After that impressive rant about Freddos I will now make it relevant to the current stocks sell off… eventually.
During the global economy’s almighty collapse in 2009, people suddenly had less money. This sent consumer spending sliding and therefore product demand too, leading to falling inflation and GDP. In order to halt this, central banks sought to lower interest rates. They rolled out a program of quantitative easing (QE) which involved buying up assets, predominantly government bonds. This is a bit more complicated so bear with me. A bond is effectively a loan, for example a bond may cost £100 and yield £10 after it expires in a year. This means you buy the bond for £100 and after the year is up you get this back as well as the £10 yield, so that’s a 10% return on your investment. Or in other words you’ve effectively received 10% interest on a loan that you have issued to borrower. However, the price of a bond can change, although the yield on a particular bond is fixed from its issuing. So, if the price of this bond increases to £200 due to demand, once the year is up you will receive a £10 return on your £200 investment, which is only a 5% return. Quantitative easing involves the purchasing of government bonds which increases their demand and therefore as discussed increases the bond’s price and lowers its interest rate. Now that interest rates on bonds, a form of borrowing, are reducing, this transfers to other forms of borrowing. Entities looking to borrow money can now demand lower interest rates as low interest government bonds are an option for them. So, it sets the tone for cheaper borrowing across the financial markets, in other words it lowers interest rates. There is another motivation for QE. During a financial crash, banks cut back on lending. Cash, which is essential for business function, can become scarce. Injecting some of the green stuff into financial markets by buying bonds helps to ease this.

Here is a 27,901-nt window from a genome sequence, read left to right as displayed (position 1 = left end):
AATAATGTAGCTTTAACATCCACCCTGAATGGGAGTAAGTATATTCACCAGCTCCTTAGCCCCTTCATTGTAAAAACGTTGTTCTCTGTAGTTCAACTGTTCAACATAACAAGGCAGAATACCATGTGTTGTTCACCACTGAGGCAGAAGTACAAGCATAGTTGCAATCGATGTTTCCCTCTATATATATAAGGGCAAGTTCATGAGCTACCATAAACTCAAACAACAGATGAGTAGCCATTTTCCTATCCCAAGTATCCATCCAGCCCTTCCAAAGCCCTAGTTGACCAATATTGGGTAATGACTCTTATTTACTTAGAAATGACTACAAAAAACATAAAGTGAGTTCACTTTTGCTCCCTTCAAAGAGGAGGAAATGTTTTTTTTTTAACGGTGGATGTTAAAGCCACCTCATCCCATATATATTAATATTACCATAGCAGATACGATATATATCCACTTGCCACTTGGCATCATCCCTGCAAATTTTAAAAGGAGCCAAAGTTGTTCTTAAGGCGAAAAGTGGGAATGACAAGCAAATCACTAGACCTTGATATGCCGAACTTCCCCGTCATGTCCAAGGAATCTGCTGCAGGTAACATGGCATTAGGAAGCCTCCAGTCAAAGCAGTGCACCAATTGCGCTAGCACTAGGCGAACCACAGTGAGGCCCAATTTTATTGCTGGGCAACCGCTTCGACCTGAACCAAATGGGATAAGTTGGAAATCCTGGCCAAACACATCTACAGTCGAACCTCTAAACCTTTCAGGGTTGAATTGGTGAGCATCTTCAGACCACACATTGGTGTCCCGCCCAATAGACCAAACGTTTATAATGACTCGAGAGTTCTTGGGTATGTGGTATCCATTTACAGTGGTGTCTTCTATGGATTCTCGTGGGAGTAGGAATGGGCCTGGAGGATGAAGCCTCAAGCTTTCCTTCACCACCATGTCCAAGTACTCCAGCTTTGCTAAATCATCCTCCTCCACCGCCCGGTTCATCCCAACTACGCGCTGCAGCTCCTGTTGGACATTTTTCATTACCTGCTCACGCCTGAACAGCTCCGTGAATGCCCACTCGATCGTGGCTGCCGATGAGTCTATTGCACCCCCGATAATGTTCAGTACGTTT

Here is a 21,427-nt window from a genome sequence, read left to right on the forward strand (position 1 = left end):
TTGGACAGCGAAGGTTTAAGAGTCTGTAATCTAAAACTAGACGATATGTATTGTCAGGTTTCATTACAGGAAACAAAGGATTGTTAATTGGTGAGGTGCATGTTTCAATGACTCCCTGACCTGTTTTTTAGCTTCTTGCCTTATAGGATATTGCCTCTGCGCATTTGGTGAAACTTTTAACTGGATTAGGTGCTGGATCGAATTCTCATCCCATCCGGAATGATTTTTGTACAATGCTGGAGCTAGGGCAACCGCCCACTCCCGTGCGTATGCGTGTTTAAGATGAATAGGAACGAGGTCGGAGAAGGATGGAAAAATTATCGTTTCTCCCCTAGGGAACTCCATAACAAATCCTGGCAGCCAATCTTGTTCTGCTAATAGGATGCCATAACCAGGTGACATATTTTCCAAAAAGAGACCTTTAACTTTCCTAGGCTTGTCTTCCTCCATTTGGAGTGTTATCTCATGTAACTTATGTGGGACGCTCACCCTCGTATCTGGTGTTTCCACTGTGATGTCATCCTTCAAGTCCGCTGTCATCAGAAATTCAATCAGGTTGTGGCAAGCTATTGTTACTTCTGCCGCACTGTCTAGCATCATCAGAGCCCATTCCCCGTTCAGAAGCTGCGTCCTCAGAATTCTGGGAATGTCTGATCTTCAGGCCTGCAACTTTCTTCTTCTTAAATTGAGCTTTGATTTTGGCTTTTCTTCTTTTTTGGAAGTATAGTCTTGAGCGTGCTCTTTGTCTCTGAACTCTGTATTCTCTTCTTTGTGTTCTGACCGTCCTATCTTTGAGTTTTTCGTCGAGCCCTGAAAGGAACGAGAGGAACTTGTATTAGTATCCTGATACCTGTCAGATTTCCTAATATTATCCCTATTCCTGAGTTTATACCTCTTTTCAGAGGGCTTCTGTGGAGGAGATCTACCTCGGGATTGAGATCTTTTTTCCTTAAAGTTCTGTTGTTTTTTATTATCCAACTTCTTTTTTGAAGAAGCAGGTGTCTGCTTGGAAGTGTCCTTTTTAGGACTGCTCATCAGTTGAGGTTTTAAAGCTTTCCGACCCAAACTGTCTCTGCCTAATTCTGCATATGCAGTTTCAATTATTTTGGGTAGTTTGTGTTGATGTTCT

Central banks also have a more direct control over interest rates. They can set the rate at which banks lend to one another, this is referred to as the “overnight rate”. Since a bank’s activity is affected by the rate it pays or receives from other banks, this rate trickles down to their customers through mortgage, credit cards etc. If the overnight rate decreases, it’s likely the rate of your credit card interest will follow suit if it is one that is variable. Therefore, this is another tool central bank uses to lower interest rates.